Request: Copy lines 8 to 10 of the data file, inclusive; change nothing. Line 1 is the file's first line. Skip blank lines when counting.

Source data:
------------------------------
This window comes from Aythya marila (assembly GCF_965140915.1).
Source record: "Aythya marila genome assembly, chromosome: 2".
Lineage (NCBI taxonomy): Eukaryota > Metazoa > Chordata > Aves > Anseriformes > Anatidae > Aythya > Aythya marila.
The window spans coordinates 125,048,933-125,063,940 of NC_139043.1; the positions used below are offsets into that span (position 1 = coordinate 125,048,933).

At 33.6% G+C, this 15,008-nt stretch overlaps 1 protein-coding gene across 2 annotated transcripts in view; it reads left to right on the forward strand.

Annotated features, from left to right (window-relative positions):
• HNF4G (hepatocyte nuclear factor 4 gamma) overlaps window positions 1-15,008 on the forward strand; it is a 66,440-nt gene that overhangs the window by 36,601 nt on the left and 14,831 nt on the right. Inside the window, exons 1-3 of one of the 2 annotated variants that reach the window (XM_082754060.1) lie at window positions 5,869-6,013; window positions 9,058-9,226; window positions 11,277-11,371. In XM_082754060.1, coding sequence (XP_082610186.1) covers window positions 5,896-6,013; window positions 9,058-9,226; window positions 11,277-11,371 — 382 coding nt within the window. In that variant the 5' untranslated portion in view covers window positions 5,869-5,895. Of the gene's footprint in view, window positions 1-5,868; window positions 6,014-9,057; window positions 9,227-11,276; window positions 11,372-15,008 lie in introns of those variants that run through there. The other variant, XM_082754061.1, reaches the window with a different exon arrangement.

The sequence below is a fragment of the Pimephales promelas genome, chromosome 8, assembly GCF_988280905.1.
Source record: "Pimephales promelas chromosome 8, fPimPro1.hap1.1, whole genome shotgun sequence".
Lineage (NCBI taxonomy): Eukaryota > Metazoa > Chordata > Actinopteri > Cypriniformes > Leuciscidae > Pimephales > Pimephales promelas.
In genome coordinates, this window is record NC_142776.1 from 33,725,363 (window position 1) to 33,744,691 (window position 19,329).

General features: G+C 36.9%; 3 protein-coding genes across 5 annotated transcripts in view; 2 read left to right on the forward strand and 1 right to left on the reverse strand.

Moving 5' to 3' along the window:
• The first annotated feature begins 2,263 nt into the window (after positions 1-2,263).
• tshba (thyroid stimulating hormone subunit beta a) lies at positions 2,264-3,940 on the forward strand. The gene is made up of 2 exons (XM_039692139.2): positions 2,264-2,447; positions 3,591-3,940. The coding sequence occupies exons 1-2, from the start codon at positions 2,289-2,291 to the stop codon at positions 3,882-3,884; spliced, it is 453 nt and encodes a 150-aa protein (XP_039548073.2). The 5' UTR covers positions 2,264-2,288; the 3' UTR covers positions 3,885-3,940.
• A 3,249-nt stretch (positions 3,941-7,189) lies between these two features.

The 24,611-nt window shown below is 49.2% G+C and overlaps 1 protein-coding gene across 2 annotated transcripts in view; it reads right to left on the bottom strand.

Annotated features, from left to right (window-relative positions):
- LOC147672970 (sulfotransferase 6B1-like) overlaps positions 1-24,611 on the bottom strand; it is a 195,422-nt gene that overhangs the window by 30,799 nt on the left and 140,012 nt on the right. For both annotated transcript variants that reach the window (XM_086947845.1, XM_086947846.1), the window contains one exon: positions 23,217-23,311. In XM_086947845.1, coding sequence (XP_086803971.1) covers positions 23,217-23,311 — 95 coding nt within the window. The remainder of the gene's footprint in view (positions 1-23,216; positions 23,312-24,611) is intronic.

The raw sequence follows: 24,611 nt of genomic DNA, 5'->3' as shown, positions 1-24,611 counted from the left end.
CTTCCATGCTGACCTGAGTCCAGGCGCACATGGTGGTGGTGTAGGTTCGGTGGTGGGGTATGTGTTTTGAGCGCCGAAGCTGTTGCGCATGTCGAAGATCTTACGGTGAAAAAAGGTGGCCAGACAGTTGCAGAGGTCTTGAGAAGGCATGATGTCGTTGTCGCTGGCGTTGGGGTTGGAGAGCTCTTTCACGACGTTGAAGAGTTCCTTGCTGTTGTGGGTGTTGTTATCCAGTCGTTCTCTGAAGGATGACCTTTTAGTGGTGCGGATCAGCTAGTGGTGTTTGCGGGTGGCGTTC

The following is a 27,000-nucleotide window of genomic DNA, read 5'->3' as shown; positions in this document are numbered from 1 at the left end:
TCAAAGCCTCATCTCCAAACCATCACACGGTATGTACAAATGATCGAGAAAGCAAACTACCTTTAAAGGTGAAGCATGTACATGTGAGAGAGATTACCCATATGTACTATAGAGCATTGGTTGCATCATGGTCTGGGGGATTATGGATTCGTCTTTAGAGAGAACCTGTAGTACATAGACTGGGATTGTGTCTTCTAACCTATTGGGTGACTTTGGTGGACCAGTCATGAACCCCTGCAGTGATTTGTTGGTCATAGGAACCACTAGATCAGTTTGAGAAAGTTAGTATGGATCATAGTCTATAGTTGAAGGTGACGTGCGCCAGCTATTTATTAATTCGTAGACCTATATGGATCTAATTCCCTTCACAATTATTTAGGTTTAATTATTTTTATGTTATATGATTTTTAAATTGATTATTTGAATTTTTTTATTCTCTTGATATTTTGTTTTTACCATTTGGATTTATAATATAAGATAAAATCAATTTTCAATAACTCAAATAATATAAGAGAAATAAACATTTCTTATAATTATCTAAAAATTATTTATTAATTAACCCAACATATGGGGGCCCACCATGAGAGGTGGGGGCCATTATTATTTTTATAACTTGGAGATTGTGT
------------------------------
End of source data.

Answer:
The sequence below is a fragment of the Pimephales promelas genome, chromosome 8, assembly GCF_988280905.1.
Source record: "Pimephales promelas chromosome 8, fPimPro1.hap1.1, whole genome shotgun sequence".
Lineage (NCBI taxonomy): Eukaryota > Metazoa > Chordata > Actinopteri > Cypriniformes > Leuciscidae > Pimephales > Pimephales promelas.